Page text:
The well-meaning cliché “Time will heal” is proven wrong by the heartbroken, and Liam Neeson has said that he is far from over the loss of his wife in a skiing accident five years ago. Looking wan, tired and sad, the Irish actor told CBS that once he knew she was brain-dead, he felt he had to honor their pact. The couple had promised each other that if either got “into a vegetative state” then they would “pull the plug.” By donating three of her vital organs, she is still helping keep three people alive, and he took some solace from that, as she would have done.
Liam Neeson and Natasha Richardson were married in 1994 and had two sons together. The star of Schindler’s List, Taken, and many other cult films, he said he had still not come to terms with the fact her death is real; he thought perhaps he never would. Natasha was only 45 years old when she passed away. Liam told the interviewer that he still hears the door opening in their New York apartment and hoped it was her. He still thinks he is going to hear her.
Natasha was skiing with the two boys on a nursery slope in Quebec in March 2009 when she fell and hit her head. At first she thought nothing of it, and went back to the hotel room. After a couple of hours she had a terrible headache and called for an ambulance. She was taken to hospital in Montreal where an epidural hematoma was detected and she was shortly after found to be brain-dead. Liam Neeson, who had been filming nearby in Toronto, flew his wife back to New York to allow her close family and friends to bid her farewell and after two days, she was taken off life support.
Natasha came from the British acting dynasty the Redgraves. Her mother, Vanessa, and her father, director Tony Richardson are also active in the industry still. Sister Joely is also an actress, known for her part in Nip/Tuck. Natasha Richardson was a powerful stage presence and also appeared in many films, perhaps most notably The Parent Trap, but also Nell, where she first worked with her husband-to-be, A Month in the Country and Patty Hearst.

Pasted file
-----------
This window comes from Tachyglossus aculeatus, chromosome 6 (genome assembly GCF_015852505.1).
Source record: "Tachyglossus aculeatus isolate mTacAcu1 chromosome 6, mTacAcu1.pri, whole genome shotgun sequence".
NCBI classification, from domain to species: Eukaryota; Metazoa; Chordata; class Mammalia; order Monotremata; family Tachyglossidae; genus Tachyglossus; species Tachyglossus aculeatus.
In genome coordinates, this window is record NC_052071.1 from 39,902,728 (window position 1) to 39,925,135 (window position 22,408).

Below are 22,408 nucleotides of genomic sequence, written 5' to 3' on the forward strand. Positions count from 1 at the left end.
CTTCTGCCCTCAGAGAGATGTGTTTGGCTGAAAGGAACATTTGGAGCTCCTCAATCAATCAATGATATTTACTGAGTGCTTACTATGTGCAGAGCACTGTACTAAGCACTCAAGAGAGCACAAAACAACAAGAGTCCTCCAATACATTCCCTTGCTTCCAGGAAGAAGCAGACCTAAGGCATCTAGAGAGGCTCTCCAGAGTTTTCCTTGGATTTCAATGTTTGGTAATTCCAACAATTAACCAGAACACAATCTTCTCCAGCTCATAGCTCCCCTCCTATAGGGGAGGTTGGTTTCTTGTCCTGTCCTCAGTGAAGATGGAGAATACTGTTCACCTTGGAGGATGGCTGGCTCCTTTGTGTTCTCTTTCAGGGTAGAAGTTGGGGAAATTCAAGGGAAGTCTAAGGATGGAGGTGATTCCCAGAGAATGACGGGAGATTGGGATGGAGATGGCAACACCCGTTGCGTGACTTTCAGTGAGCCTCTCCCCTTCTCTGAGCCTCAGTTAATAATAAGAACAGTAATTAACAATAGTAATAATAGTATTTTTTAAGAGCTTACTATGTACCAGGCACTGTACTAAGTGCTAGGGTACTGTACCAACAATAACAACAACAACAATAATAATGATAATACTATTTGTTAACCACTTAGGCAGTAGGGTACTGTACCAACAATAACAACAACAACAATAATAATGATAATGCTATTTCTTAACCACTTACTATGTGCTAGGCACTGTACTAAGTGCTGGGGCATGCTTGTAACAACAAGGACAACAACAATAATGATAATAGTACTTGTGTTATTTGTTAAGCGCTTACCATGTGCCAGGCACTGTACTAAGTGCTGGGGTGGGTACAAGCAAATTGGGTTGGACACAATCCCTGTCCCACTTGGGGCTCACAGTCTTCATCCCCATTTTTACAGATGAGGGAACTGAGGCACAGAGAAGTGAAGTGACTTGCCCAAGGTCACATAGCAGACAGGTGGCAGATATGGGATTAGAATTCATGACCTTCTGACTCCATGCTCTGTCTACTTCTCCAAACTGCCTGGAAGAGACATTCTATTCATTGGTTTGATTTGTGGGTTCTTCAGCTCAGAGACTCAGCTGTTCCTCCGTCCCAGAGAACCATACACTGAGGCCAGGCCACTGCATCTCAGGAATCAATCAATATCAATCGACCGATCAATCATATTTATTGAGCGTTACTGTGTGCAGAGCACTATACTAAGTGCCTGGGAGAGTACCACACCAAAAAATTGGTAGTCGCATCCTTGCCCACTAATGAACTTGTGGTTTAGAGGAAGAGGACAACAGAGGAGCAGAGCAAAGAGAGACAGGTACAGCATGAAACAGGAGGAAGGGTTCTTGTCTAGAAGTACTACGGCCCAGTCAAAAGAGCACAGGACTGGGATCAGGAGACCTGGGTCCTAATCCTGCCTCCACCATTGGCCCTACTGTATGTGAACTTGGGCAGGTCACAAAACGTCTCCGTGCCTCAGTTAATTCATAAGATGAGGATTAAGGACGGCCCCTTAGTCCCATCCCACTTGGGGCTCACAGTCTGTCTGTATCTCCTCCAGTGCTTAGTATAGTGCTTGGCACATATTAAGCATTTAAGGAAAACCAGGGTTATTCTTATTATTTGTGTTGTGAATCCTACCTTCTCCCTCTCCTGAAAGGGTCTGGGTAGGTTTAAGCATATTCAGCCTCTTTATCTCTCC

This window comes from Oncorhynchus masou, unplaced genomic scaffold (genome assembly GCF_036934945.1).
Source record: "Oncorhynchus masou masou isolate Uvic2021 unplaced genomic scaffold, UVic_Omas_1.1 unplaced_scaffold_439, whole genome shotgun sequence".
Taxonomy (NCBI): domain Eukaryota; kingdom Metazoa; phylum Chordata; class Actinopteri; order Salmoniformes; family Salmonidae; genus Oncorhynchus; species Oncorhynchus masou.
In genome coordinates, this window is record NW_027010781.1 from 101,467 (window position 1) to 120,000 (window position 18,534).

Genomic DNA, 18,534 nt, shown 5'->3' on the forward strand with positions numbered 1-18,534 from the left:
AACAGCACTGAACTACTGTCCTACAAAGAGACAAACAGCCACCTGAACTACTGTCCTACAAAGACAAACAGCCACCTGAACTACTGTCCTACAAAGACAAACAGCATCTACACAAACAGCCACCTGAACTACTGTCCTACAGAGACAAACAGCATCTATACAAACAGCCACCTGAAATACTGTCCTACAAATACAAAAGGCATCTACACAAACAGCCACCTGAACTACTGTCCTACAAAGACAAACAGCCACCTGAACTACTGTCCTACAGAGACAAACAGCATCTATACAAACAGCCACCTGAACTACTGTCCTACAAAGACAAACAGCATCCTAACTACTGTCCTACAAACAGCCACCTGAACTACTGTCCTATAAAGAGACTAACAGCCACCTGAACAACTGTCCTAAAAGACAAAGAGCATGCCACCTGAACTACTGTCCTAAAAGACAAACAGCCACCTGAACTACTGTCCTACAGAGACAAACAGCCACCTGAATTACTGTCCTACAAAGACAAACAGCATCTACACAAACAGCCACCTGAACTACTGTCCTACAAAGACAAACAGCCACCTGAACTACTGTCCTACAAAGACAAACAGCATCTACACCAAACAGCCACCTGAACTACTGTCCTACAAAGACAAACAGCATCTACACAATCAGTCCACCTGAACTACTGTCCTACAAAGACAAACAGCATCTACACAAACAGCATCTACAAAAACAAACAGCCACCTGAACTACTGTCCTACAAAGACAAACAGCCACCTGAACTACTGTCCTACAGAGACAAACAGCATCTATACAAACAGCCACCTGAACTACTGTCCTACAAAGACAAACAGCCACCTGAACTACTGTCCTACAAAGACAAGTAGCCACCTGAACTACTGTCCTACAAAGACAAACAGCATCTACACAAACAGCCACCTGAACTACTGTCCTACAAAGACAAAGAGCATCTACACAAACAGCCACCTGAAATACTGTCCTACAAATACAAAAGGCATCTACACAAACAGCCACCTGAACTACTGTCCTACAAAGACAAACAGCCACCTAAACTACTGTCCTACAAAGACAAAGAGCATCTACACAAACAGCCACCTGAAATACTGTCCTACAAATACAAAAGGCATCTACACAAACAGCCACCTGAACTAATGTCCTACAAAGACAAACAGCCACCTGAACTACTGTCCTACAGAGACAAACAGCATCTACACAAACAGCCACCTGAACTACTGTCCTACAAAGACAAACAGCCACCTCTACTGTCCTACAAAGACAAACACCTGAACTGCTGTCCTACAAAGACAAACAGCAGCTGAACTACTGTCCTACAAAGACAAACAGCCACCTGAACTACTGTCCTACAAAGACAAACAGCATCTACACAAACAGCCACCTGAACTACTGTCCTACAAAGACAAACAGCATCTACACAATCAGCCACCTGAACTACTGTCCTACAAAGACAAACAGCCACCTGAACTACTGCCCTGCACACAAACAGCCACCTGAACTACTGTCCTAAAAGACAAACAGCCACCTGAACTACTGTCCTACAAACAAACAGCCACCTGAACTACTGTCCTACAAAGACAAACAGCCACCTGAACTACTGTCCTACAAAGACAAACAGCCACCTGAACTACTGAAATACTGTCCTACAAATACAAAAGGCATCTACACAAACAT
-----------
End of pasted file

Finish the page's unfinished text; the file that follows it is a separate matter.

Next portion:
The power of grief was eloquently described by the Irishman, who spoke of it hitting, like a wave and then, “you just get this profound feeling of instability.” The episodes had become more infrequent, but he still experienced them. Among his last words to his wife he said, “Sweetie, you’re not coming back from this, you’ve banged your head.”
Neeson was talking to Anderson Cooper in an interview that will be broadcast on 60 Minutes at 7 pm Eastern Time. The cameras followed him back to his home town of Ballymena, where he grew up, to record the frank exchange. Ballymena is in Northern Ireland, and was the scene of much sectarian violence in the actor’s formative years. Despite being raised in an atmosphere of fear and threat, he admitted that at 61, he felt a “wee bit embarrassed” to still be playing action heroes. His new film Non Stop is to be released next week.
Despite his career continuing to prosper, Liam Neeson, five years after his wife’s death, still finds his grief is neverending.
By Kate Henderson